UN drains oil from ‘ticking time bomb’ tanker off Yemen
The United Nations has begun siphoning 1.1m barrels of oil from a rotting tanker off the coast of Yemen, ending a year-long mission to remove what environmental groups have called a “ticking time bomb”.
The rusting Safer Tanker has been left languishing 6km off the coast of Yemen since its maintenance operations were suspended in 2014 due to the war.
Experts had warned that the tanker could explode soon due to its structural deterioration, causing an oil spill four times larger than the 1989 Exxon Valdez disaster off Alaska.
According to internal documents obtained by the AP in June 2020, seawater had already entered the tanker’s engine compartment, increasing the risk of it sinking.
The UN has warned that the spill could destroy the rich and biodiverse ecosystem of the Red Sea, home to one of the world’s longest continuous reefs.
It could also have dire implications for the local population, leading to widespread famine due to the forced closure of ports and the collapse of the fishing industry.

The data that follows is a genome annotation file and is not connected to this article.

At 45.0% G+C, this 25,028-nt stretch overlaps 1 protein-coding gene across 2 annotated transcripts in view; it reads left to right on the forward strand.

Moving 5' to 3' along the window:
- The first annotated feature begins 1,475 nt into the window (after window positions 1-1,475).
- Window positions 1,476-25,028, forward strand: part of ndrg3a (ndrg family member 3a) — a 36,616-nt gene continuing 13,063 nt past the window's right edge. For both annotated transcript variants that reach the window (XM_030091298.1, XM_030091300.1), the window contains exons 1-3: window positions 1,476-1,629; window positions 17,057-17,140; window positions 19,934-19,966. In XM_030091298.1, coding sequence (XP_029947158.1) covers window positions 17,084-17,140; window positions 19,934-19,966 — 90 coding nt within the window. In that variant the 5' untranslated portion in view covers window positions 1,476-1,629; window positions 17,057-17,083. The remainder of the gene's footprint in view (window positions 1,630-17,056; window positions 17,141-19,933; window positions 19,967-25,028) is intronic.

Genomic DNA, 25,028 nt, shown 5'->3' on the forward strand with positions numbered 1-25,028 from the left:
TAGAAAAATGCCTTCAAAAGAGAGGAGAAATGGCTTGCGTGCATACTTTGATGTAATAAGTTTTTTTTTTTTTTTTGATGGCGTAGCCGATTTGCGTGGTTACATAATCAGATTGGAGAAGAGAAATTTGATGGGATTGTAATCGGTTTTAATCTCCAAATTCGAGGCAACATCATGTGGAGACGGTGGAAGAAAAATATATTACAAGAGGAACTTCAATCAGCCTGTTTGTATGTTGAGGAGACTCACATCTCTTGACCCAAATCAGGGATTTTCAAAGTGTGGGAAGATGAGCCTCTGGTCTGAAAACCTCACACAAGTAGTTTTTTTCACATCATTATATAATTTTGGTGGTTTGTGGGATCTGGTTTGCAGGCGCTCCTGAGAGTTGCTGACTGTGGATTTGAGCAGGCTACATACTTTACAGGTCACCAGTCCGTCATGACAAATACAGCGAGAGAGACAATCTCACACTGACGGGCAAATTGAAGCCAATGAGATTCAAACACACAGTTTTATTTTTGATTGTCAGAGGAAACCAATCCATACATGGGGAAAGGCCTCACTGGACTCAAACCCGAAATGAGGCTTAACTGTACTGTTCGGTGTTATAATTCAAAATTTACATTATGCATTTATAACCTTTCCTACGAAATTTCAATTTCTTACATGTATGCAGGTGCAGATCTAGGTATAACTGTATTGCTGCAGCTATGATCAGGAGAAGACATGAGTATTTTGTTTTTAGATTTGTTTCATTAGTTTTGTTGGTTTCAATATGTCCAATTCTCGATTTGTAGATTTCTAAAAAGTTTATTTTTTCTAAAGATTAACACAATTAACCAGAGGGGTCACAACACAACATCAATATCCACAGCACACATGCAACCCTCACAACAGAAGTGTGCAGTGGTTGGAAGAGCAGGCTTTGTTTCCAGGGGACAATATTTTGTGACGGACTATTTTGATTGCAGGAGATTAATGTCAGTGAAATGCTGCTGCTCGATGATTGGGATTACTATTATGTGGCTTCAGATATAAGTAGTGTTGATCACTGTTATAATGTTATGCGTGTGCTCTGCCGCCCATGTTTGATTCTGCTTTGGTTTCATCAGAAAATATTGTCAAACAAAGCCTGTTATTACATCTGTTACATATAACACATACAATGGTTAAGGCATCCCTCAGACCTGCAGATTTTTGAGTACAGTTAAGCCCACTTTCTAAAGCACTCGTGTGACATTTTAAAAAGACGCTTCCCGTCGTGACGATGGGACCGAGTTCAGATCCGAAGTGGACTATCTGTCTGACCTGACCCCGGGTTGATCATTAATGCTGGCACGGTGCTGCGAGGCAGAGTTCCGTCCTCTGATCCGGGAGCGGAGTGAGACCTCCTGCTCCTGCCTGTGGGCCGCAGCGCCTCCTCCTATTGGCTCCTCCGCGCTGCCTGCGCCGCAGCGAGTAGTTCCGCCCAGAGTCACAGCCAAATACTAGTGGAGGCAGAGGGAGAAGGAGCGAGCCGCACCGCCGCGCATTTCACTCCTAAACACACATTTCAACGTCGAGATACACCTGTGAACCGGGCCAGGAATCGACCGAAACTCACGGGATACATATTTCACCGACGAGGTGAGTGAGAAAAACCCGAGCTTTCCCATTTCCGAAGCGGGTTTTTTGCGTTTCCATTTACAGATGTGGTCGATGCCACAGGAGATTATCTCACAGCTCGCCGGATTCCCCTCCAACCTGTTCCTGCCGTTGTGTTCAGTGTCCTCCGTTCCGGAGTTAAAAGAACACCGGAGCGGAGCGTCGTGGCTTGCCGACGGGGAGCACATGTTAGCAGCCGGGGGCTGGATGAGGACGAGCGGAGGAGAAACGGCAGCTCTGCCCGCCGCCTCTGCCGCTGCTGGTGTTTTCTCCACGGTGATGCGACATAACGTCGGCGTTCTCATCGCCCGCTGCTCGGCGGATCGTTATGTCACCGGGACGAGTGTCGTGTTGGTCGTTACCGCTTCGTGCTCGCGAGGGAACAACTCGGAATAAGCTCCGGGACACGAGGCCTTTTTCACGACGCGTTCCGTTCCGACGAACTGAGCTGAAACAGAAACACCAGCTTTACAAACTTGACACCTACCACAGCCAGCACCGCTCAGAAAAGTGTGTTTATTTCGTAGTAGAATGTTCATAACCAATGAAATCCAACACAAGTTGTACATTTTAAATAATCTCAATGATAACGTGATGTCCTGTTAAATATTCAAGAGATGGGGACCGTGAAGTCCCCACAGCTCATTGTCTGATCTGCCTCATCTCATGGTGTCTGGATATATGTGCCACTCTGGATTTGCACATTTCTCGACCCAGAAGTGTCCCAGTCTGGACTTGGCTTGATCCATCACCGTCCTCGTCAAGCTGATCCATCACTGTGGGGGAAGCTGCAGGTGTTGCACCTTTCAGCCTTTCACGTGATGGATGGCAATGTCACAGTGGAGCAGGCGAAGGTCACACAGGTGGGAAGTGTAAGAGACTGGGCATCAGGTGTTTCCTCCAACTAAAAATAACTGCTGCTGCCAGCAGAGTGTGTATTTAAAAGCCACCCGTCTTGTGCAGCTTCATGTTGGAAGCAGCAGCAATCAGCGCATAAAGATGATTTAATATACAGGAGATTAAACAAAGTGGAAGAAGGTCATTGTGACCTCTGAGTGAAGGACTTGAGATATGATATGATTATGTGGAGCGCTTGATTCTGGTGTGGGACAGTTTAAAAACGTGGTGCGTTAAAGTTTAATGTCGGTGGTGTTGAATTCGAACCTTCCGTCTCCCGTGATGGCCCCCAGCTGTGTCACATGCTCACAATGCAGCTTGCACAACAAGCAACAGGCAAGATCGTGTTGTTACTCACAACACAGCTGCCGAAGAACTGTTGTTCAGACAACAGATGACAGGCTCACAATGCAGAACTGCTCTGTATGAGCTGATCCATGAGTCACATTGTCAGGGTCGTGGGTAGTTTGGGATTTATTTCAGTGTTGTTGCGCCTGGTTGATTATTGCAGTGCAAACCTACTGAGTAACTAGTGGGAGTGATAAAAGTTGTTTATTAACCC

“In the absence of anyone else willing or able to undertake this task, the United Nations stepped up and took the risk of carrying out this very sensitive operation,” said UN Secretary-General Antonio Guterres.
A lack of funding delayed the repair of the rusty ship and the United Nations encouraged part of the mission, which cost a total of $143m, to crowdfund, which also covered the purchase of a replacement tanker, the Nautica.
It is estimated that it will take 19 days to complete the rescue operation according to a statement from the United Nations Development Program (UNDP).
“Obviously we are very cautious – it’s just the beginning of a transition,” UNDP spokeswoman Sarah Bel told a press briefing in Geneva when asked about the risks of the operation.
The UNDP warned that cleaning up the spill could cost an estimated $20bn.